by John Calvin (compiled by John H. Kromminga)
It is a fearful thing to fall into the hands of the living God. —Hebrews 10:31
Let us note, then, this sentence of the Apostle, that it is a dreadful thing to fall into the hands of the living God; and therefore as often as there is any punishment, let us be moved by it.
And thereby we shall be taught to pity those who are in distress, and say, "Alas, this poor creature; if it were some mortal man that affiicted him, a man might give him some relief. But God is against him, and ought we not to have pity as we see this?"
Someone may say, "Are we not resisting God when we are sorry for those who are punished for their sins? Is this not a striving against God's justice?" No; for we may recognize God's justice and praise and glorify him for what he does; and yet nevertheless be sorry for those who are punished, because we ourselves may have deserved as much or more, and ought to seek the welfare of all men, especially those who are nearest to us.
And when God has established any bond between them and us, we must pity them also. In like manner we recognize civil justice, which is a little mirror of God's justice, and yet do not cease to have pity on the offender.
When a criminal is punished, men do not say that he has been wronged, or that the judge is cruel. But they say that those who are in the place of justice do their duty and render an acceptable sacrifice to God, when they put an offender to death. But yet in the meanwhile we do not cease to pity the poor creature that shall suffer for his evil deeds.
If we are not touched by this, there is no humanity in us. If we grant this with respect to earthly justice, which is as a little spark of God's justice, I pray you when we come to the sovereign seat of justice on high, ought we not first to glorify God for all that he does, assuring ourselves that he is just and upright in all respects?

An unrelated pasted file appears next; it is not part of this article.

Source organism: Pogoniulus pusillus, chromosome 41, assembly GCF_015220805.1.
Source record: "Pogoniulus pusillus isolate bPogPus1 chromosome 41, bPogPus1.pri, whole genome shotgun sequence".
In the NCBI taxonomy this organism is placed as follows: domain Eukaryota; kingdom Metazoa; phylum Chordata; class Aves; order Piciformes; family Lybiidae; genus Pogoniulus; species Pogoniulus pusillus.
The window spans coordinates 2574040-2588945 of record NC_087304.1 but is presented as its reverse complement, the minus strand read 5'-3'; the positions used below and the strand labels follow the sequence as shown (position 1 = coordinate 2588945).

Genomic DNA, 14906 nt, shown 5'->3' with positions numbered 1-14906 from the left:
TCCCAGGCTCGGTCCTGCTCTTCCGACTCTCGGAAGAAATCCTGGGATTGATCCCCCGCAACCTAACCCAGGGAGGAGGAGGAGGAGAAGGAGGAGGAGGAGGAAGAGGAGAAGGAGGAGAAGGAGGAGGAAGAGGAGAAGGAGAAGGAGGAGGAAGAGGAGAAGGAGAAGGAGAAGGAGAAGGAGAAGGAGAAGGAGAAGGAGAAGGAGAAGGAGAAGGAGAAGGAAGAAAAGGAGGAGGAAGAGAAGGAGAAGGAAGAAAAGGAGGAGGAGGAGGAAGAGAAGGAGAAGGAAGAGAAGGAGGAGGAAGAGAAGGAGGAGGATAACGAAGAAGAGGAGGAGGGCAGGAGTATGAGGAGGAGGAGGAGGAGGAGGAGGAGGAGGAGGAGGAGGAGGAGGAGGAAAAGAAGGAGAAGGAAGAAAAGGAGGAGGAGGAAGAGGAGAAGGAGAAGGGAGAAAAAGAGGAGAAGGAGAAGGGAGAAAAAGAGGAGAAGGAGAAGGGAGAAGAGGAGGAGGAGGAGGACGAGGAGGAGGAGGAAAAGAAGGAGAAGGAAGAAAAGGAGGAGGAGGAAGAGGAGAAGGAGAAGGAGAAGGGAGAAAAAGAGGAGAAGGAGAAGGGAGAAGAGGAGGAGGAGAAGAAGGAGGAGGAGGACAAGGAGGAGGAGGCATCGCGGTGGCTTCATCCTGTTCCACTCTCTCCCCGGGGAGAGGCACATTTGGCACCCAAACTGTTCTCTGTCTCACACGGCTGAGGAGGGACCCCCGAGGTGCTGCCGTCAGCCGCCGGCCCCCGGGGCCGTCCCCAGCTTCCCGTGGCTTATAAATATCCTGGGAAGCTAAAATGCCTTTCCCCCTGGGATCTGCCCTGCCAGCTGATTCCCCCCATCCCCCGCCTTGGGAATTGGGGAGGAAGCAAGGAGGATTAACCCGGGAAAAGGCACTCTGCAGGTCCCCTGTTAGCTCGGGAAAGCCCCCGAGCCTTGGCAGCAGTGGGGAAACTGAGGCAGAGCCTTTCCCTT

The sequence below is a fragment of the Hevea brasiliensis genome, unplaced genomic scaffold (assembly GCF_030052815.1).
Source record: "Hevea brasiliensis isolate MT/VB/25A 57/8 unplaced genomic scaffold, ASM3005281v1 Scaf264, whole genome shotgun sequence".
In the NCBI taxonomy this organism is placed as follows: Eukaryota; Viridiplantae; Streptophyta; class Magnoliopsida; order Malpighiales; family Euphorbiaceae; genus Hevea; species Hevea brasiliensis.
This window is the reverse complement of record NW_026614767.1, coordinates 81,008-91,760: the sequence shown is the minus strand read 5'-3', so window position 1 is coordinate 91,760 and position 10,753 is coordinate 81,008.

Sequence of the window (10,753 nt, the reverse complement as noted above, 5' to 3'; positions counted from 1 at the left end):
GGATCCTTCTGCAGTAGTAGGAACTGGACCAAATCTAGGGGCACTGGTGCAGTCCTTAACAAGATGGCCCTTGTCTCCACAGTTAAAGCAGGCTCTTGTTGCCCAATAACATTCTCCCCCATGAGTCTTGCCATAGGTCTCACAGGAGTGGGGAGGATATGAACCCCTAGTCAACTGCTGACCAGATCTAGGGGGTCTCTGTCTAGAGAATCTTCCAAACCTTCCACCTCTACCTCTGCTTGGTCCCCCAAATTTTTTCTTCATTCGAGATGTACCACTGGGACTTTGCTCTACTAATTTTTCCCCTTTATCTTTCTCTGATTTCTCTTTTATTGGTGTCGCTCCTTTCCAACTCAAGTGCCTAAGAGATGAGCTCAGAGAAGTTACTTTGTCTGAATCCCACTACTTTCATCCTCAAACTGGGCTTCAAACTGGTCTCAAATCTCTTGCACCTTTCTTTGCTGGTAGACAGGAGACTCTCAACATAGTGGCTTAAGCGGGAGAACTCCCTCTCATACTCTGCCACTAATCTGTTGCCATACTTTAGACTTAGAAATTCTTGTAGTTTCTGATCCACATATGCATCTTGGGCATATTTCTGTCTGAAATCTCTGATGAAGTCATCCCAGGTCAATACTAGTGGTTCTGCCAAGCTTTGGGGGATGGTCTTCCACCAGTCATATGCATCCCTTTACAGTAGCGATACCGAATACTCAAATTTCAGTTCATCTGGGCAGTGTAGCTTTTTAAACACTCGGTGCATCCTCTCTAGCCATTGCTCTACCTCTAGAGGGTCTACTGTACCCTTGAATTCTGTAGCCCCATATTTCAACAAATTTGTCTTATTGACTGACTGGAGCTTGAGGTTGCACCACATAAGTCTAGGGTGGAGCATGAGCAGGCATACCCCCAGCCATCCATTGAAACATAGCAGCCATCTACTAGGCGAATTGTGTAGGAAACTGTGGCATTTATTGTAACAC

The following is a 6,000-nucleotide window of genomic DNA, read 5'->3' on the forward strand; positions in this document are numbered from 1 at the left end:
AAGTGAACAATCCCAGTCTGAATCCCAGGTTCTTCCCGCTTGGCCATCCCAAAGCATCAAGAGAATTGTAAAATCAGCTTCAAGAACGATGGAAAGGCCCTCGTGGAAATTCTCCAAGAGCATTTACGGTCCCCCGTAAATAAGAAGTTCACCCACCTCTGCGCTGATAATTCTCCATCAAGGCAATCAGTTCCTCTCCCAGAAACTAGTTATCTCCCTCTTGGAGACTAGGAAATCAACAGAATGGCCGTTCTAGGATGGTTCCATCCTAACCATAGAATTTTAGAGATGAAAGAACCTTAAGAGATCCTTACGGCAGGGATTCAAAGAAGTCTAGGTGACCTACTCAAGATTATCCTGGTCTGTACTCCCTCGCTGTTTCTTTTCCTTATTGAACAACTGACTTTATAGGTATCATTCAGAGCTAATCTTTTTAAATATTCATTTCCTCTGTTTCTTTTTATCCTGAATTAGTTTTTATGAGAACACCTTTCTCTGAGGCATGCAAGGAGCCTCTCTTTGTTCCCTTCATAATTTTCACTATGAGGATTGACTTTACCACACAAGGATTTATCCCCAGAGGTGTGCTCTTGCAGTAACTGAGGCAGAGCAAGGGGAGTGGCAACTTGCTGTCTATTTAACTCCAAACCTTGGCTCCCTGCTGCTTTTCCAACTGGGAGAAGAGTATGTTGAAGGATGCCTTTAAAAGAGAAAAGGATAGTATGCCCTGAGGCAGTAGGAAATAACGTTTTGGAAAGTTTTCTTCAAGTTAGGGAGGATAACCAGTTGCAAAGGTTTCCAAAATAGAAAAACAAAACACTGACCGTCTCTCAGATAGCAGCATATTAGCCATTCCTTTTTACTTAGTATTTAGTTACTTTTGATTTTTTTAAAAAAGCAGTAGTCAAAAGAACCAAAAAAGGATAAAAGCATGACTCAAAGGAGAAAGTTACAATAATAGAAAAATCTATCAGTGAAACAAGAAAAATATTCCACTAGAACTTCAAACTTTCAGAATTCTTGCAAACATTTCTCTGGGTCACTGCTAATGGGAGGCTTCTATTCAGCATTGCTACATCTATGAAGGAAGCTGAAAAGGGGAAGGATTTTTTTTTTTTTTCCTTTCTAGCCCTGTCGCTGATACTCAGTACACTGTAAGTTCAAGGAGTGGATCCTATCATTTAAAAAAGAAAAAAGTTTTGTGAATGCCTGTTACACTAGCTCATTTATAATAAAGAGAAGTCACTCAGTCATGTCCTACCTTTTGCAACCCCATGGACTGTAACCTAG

And yet this shall not hinder us from pitying those who suffer punishment, to comfort them and aid them; and when we are unable to do them any good, to wish for their salvation, praying God to make their corrections profitable, in drawing them home, and not to allow them to become hardhearted, and to strive against his hand. —Sermons
John Calvin was the premier theologian of the Reformation, but also a pious and godly Christian pastor who endeavored throughout his life to point men and women to Christ. We are grateful to Reformation Heritage Books for permission to use John Calvin's Thine Is My Heart as our daily devotional for 2013 on the OPC Web site. You can currently obtain a printed copy of that book from Reformation Heritage Books.
Dr. Joel Beeke, who is editorial director of Reformation Heritage Books, has this to say:
"Calvin shows us the piety of a Reformed theologian who speaks from the heart. Having tasted the goodness and grace of God in Jesus Christ, he pursued piety by seeking to know and do God’s will every day. He communed with Christ, practicing repentance, self-denial, and cross-bearing. Moreover, his theology worked itself out in heart-felt, Christ-honoring piety. The selections of this devotional bear this out, and hopefully will be used by God to direct pious hearts in our own day."
These devotional readings from John Calvin were compiled by John H. Kromminga. Be sure to read his "Introduction" to John Calvin's Thine Is My Heart.